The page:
Mr. Speaker, I would like to thank my colleague for the cogency with which he argued for the need for this committee or a similar process and for the analogy of the pre-budgetary hearings in the finance committee. That was particularly appropriate.
One Parliament does not have to think of itself as ending all study of an issue. We could end this in July, as it is proposed in the motion. Perhaps the committee could be mostly made up of MPs who have announced that they are not going to be running in the next election, which would give them more time.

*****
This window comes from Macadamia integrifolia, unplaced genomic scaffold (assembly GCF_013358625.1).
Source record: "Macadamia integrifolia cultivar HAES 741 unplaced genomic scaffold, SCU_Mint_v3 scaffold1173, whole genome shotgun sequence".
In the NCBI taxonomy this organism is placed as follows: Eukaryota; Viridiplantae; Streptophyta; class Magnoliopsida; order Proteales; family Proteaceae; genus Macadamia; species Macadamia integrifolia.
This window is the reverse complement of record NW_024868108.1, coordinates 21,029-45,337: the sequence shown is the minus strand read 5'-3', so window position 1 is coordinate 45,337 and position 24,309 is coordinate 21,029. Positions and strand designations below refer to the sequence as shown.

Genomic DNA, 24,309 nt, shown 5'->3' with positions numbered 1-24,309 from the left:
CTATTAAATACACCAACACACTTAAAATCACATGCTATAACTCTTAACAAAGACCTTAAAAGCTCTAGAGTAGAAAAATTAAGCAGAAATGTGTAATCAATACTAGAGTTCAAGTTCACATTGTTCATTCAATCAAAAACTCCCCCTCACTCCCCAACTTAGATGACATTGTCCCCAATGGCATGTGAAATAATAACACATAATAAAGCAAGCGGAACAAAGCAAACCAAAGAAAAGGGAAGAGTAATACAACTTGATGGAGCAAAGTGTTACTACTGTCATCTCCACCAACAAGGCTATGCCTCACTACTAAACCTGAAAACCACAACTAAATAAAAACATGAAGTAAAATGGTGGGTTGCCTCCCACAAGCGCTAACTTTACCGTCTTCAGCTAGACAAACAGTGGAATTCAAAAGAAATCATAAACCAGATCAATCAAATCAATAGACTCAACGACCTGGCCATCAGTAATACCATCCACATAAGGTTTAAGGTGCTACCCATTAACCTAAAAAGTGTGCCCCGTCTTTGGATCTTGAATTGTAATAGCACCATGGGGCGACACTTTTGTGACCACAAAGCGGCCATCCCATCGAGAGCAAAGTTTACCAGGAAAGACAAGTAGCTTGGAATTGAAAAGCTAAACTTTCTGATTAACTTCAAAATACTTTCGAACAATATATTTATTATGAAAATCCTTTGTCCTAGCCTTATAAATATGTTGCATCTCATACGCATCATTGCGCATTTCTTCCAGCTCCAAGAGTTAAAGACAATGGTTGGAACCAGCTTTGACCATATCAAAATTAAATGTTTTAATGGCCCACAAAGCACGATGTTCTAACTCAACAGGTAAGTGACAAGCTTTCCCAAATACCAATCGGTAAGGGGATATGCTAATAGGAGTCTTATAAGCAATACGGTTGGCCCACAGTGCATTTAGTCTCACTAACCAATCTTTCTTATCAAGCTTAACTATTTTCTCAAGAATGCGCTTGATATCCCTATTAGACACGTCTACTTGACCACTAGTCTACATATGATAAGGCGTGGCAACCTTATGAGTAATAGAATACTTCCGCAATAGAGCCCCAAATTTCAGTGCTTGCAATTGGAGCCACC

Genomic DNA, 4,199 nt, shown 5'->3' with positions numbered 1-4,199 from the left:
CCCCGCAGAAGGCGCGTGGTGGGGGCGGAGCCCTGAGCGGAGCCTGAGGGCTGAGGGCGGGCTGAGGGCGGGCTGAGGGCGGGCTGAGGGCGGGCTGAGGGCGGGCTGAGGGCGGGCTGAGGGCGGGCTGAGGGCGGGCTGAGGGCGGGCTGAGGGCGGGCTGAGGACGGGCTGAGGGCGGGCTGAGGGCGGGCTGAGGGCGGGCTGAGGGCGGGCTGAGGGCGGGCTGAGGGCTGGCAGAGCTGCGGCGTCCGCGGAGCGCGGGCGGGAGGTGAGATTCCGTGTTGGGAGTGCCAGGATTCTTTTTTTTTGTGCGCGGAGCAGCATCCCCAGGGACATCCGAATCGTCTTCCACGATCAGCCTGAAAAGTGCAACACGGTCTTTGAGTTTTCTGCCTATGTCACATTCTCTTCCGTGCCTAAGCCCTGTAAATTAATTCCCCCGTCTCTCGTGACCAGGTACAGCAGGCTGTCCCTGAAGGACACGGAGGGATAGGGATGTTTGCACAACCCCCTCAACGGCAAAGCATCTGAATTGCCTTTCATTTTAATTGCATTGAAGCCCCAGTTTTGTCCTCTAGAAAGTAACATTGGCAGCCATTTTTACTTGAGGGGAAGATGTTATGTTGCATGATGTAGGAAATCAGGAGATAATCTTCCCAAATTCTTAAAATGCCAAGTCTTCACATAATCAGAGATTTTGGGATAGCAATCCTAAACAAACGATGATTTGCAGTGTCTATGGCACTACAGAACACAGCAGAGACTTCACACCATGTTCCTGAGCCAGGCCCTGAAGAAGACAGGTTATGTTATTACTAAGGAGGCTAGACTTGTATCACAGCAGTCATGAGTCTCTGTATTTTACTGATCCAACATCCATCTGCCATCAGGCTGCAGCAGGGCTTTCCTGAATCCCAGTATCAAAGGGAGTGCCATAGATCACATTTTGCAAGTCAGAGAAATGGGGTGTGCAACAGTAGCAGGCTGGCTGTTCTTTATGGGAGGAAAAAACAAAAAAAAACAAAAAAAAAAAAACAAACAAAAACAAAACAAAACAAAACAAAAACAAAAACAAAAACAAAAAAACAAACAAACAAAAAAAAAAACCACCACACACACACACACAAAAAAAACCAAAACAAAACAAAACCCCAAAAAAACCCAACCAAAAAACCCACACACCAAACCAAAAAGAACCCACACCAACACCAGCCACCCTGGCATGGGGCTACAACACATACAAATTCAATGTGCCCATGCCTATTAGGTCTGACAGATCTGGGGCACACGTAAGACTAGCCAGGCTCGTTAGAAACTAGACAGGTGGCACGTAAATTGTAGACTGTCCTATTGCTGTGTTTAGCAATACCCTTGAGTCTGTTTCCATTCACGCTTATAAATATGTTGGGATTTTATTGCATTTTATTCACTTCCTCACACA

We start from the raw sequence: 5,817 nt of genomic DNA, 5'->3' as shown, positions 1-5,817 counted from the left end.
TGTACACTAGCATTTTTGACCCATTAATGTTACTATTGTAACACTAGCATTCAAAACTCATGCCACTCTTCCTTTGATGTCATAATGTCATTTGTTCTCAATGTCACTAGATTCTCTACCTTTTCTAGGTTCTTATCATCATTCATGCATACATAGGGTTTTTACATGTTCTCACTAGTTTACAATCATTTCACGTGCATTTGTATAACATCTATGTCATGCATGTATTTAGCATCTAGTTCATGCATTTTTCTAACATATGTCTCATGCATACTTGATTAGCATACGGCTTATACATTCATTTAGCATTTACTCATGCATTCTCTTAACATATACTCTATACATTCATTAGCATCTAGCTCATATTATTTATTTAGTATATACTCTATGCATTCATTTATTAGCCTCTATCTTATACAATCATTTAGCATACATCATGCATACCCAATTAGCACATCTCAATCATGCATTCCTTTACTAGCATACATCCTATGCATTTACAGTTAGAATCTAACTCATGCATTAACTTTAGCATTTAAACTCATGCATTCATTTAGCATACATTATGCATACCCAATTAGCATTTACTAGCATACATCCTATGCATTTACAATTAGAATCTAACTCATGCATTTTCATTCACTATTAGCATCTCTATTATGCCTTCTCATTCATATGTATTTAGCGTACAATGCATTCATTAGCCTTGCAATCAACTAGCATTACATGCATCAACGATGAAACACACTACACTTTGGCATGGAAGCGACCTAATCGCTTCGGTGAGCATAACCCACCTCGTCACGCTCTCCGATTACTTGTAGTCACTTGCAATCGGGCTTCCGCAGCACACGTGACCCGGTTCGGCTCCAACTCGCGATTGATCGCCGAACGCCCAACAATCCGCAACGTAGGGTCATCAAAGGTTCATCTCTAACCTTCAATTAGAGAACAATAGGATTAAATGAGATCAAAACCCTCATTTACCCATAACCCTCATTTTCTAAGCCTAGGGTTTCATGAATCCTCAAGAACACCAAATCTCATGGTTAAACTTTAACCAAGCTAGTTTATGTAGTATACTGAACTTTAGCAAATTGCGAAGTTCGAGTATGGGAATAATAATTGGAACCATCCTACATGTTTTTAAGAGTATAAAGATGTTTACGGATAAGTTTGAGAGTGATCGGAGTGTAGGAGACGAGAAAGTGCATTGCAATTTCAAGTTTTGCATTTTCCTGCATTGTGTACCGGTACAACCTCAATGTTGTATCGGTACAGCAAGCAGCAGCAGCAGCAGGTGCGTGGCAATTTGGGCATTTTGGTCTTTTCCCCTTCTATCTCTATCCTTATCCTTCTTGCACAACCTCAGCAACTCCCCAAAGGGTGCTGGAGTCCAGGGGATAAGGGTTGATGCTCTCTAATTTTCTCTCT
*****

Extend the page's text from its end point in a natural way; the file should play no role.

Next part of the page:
The report could even take the form of something rough, such as an interim report, and then go to government, since ultimately we would need some kind of legislative response or a decision on legislation. Government could be working on it while the rest of us are doing other things to prepare for an October event that we all know about. That way, when the new House came back, things would be ready to pick up. It is not as if the two Parliaments have to be completely separate from each other.
I wonder if my colleague from Scarborough—Guildwood would like to comment on the possibility of putting these two parliamentary processes together. When we come back, we may well want to see government legislation at an early stage, after first reading as opposed to after second reading, and continue the process in that way.